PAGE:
• Leonora Carrington

    Leonora Carrington’s backstory is just as remarkable as her work. Born in 1917, the rebellious British textile heiress and art-school dropout had a passionate affair in her youth with Max Ernst, an elder statesman of the twentieth-century avant-garde. The mounting pressures of World War II seemed to parallel her own ascending audacity: After she was separated from Ernst by his internment in France, Carrington threatened to kill Hitler while at the British embassy in Madrid. Sometime thereafter, she entered a mental institution in Santander, Spain; the experience was traumatizing. By 1942, she

  • Mira Schor

    As a painter, writer, teacher, and recipient of this year’s Women’s Caucus for Art Lifetime Achievement Award—in addition to being a dedicated cultural commentator on her blog,—Mira Schor freely roams between art criticism and artmaking. Her gestural renderings of text are as tactile as her fluid, figurative imagery, treating language and bodies as constitutive elements of consciousness. A keen feminist analysis is as present and salient in her images as it is in her thoughtful, clear-sighted essays. Schor’s show “California Paintings: 1971–1973” brought us back to

  • diary May 16, 2019

    As the World Turns

    PREVIOUSLY ON Days of Our Outrage, the Whitney Biennial was a political disaster in medias res. (And the first takes made it all look so hunky dory.) In the lead-up to the current edition (the seventy-ninth!), there was controversy over stunning revelations that extremely wealthy people—maybe the only ones who would buy your elaborate video installations and enormous paintings—don’t tend to come by their riches by doing good. #Notsurprised, I suppose? Taking an ethical position these days seems to be like picking and choosing from an entirely rotten buffet—it’d be lovely not to have a tumbler

  • picks May 13, 2019

    Doreen Garner

    In her 1975 mission statement “A Letter to Women Artists,” Hannah Wilke laid out some terms of engagement for her work: “Feel the folds . . . expressive precise gestural symbols.” Doreen Garner’s tumid sculptures of affecting and undeniably vaginal forms can be read along similar lines. Though reminiscent of the uncanny valley à la Paul Thek, the trompe l’oeil corporeality on view here chiefly addresses the threats that black women are uniquely vulnerable to—take the 2015 arrest of Sandra Bland, which led to her untimely death in a jail cell. An audio recording of the traffic stop that instigated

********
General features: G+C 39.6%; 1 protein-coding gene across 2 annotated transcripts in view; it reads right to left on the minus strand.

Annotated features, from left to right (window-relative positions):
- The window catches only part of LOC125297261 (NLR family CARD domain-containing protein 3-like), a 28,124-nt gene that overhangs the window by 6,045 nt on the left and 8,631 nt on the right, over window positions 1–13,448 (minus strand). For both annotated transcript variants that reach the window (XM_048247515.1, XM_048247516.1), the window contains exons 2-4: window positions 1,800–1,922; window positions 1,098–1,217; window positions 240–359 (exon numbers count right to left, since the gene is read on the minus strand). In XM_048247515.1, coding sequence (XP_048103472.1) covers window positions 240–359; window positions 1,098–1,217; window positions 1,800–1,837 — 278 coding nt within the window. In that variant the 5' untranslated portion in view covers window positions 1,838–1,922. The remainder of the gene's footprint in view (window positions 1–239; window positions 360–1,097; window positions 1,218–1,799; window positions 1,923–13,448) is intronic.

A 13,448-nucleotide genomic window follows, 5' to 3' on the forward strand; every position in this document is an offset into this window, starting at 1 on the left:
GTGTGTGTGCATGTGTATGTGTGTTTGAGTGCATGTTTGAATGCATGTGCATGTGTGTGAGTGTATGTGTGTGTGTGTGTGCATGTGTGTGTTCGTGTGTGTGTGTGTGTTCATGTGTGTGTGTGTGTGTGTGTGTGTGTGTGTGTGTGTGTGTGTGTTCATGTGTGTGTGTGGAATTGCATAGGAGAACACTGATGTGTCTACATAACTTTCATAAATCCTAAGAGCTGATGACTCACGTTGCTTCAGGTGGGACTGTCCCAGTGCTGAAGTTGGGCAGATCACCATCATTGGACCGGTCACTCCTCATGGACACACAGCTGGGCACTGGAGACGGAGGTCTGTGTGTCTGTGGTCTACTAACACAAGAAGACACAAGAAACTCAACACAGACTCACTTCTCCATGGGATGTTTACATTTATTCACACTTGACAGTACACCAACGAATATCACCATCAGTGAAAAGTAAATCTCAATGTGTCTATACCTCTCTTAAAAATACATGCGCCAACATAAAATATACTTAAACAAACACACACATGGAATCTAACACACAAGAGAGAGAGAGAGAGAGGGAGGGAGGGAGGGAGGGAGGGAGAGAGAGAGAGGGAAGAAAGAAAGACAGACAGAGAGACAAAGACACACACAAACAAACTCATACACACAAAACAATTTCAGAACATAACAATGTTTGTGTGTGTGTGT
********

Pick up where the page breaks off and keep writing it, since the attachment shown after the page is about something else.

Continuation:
• picks May 01, 2019

    “Surrealism in Mexico”

    Whether they were seeking a new context and inspiration for their art or fleeing from strife in Europe, many in the twentieth-century avant-garde long held a fascination with Mexico. Overlapping with the last few weeks of a Frida Kahlo exhibition at the Brooklyn Museum, this show brings together three paintings by Kahlo—including the modestly sized yet famous La Venadita (The Little Deer), 1946, and an unusual oil-on-metal composition framed in Oaxacan tin titled The Survivor, 1938—with pieces from a whole circle of lesser-known Surrealists who came to live and work in the country during and


    Curated by Chen Tamir

    Like heat-seeking creatures drawn to a flame, artists have a tough time resisting the surreal allure of the online universe. This survey of more than twenty works of the post-internet genre will consider how visual art is shaped by digital technology. But post-internet, like the silicone of the show’s title, is a euphemism, one that has become useful for critics describing performative representation that utilizes computerized means. Since a number of the artists in the show (Lu Yang, Jacolby Satterwhite) appear obsessed less with being on the Web than with repurposing its

  • film March 21, 2019

    All the Young Dudes

    BRITAIN’S NATIONAL IDENTITY CRISIS! Angry young white men! The depraved, authority-huffing upper class! The stifling production line of corrupt Western educational institutions! And don’t forget a side of gun violence. If…, Lindsay Anderson’s tale of British boarding school bedlam, was released at the end of 1968 but seems primed to punch the buttons of today’s audiences, which hardly need to set a Google Alert to be inundated with horrific happenings related to the aforementioned topics. Then again, this is a film from a country where more than 90 percent of police officers don’t carry guns.